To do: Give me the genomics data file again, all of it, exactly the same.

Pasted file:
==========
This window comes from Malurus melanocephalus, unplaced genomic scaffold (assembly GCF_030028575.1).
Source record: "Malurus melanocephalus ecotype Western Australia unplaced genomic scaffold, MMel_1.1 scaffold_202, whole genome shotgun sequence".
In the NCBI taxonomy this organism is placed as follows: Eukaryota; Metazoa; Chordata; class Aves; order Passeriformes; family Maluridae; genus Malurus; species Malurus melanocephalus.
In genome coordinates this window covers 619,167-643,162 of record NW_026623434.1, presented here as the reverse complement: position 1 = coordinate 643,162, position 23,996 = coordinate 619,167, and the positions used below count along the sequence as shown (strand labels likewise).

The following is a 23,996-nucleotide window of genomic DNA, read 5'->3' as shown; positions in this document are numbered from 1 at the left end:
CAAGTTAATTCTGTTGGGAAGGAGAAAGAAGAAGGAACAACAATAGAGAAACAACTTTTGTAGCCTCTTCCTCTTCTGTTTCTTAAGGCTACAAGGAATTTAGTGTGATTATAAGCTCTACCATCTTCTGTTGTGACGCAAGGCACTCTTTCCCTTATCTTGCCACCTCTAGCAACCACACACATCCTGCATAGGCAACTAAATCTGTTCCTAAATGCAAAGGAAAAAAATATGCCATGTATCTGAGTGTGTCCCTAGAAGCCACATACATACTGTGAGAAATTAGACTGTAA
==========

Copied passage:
This window comes from Malurus melanocephalus, unplaced genomic scaffold (assembly GCF_030028575.1).
Source record: "Malurus melanocephalus ecotype Western Australia unplaced genomic scaffold, MMel_1.1 scaffold_202, whole genome shotgun sequence".
In the NCBI taxonomy this organism is placed as follows: Eukaryota; Metazoa; Chordata; class Aves; order Passeriformes; family Maluridae; genus Malurus; species Malurus melanocephalus.
In genome coordinates this window covers 619,167-643,162 of record NW_026623434.1, presented here as the reverse complement: position 1 = coordinate 643,162, position 23,996 = coordinate 619,167, and the positions used below count along the sequence as shown (strand labels likewise).

The following is a 23,996-nucleotide window of genomic DNA, read 5'->3' as shown; positions in this document are numbered from 1 at the left end:
CAAGTTAATTCTGTTGGGAAGGAGAAAGAAGAAGGAACAACAATAGAGAAACAACTTTTGTAGCCTCTTCCTCTTCTGTTTCTTAAGGCTACAAGGAATTTAGTGTGATTATAAGCTCTACCATCTTCTGTTGTGACGCAAGGCACTCTTTCCCTTATCTTGCCACCTCTAGCAACCACACACATCCTGCATAGGCAACTAAATCTGTTCCTAAATGCAAAGGAAAAAAATATGCCATGTATCTGAGTGTGTCCCTAGAAGCCACATACATACTGTGAGAAATTAGACTGTAA